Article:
While this may appear as though there are no data limits, generally limits are put in place and internet speeds will be decreased if those limits are exceeded.
When downloading extensive files or streaming HD movies or TV shows, ISPs may throttle internet speeds to reduce the load on their network. This includes downloading large files through torrent software or P2P file-sharing applications.
While ISPs are generally responsible for internet throttling, other limits on internet speeds may be at work. One example is bandwidth limits placed on individual computers within a business. If a business wants to keep their internet bill as low as possible by not exceeding their data limits or having to upgrade to faster speeds, they may enforce limits on the internet speeds of the computers within their offices.
Cloud backup services also throttle internet speeds in order to process large uploads of data. They lower the speed at which the files can be uploaded in order to reduce the strain on their systems, just as ISPs do in some instances.
How to Know If Your Internet Is Being Throttled
To know if your internet speed is being throttled by your ISP, you should first check what internet speed you are supposed to be getting. This is often included on your monthly internet bill or on your online account with your ISP.
You can then compare this speed to the speed results from websites such as speedtest.net or speedof.me. If any significant differences are found, your internet speeds may be throttled. Keep in mind that internet speed over Wi-Fi is typically considerably lower than speeds through a wired internet connection.
If you think your internet speeds are being throttled at work, the best course of action is often to contact the IT person in your office. They should be able to tell you if bandwidth throttling has been enabled on your computer.
As for bandwidth throttling that occurs with utilities like cloud backup services, there is likely documentation on their website that discusses any internet throttling they use.
How to Avoid Internet Throttling
In order to avoid bandwidth throttling by your ISP, you need a virtual private network (or VPN). These services mask your internet activity and keep your ISP from throttling your connection when streaming videos or downloading and uploading large files. Your ISP can’t slow down your internet if they don’t know what you’re doing while connected.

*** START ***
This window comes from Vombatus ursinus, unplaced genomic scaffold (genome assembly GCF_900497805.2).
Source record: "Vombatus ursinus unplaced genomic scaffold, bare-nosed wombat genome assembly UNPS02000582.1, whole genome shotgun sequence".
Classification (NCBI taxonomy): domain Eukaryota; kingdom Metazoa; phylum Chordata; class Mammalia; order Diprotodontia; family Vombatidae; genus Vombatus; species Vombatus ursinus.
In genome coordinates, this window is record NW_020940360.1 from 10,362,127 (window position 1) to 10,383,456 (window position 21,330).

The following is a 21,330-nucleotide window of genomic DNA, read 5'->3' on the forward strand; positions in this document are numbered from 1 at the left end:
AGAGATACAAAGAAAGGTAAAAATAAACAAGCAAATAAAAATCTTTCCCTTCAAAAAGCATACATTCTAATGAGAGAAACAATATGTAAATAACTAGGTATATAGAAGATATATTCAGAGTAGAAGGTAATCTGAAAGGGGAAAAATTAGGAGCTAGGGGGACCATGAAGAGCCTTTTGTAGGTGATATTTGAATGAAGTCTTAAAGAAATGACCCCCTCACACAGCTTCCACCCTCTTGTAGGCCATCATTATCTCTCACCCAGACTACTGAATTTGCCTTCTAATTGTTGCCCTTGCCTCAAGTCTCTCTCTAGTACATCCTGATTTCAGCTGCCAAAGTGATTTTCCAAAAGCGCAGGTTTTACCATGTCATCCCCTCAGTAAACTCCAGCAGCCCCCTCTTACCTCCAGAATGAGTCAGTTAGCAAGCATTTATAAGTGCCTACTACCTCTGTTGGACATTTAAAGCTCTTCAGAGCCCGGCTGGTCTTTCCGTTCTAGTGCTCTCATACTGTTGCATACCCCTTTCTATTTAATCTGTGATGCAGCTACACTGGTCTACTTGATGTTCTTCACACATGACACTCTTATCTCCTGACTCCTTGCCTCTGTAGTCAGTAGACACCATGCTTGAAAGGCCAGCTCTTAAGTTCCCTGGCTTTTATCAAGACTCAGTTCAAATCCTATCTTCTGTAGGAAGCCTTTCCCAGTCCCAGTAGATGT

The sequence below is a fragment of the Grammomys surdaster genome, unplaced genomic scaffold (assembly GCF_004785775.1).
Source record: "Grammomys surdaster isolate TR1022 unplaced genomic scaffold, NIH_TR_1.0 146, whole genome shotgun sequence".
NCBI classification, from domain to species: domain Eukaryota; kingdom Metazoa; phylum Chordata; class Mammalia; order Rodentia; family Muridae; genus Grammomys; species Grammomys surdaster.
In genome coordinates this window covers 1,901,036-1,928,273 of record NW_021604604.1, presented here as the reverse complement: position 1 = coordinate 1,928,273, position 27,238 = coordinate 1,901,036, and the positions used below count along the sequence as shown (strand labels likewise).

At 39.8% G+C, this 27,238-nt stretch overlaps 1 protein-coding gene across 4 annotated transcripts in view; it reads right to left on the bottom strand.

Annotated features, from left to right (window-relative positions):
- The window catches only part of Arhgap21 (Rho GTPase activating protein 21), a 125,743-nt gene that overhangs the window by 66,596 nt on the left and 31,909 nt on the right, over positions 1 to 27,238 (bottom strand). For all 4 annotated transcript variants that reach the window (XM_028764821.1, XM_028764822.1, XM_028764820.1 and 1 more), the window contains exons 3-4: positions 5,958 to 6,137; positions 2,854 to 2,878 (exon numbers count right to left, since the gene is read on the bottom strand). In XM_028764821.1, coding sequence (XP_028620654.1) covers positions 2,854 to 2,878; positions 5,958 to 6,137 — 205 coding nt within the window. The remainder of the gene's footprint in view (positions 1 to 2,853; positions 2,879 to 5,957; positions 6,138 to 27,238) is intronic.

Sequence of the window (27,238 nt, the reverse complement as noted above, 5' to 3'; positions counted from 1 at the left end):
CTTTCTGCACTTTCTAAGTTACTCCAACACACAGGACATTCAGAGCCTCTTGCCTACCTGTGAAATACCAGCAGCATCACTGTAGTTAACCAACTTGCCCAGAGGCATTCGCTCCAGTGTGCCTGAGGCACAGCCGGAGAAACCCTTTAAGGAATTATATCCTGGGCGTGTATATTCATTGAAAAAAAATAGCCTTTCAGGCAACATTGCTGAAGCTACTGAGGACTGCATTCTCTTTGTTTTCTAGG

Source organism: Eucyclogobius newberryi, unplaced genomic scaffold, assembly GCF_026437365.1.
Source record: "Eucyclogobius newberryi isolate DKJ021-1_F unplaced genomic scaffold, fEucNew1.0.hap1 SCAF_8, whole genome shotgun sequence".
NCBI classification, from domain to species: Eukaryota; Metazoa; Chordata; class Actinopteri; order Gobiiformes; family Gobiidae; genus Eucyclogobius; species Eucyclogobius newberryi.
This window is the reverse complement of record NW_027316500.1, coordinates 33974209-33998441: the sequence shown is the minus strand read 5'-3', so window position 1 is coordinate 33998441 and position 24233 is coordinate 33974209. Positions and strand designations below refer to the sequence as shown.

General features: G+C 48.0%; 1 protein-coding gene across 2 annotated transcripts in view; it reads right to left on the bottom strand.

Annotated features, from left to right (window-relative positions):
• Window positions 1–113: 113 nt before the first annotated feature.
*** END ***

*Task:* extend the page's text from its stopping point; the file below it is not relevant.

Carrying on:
The first step to using a VPN to avoid internet throttling is to choose a VPN provider. There are many options available, so take some time to familiarize yourself with the features and pricing options of each one before making a decision. Once you have found a VPN provider, make an account and download/install their app. Then simply open it and connect to a server.
Once you’ve connected to a server, your internet usage will be masked and your ISP will no longer be able to throttle your internet based on your activity.
If you are experiencing bandwidth throttling when using torrenting software or other P2P file transfer applications, then your problem may be solved by using a web-based torrent client.
Using this method can keep your ISP from knowing you are downloading these types of files and may keep them from throttling your internet speed. Browser extensions for torrenting are also available on the most common web browsers.
Avoiding Non-ISP Internet Throttling
If your network administrators have throttled your bandwidth locally, then it may be impossible to undo. You may not have permission to use a VPN on the computers in your office and the IT team may not be willing to lift the limit that has been placed on your machine.
If your download and upload speeds have been reduced by your cloud backup service, it may be beneficial to upload your files in smaller increments rather than all at once. It may also be worth considering using another service that allows faster speeds.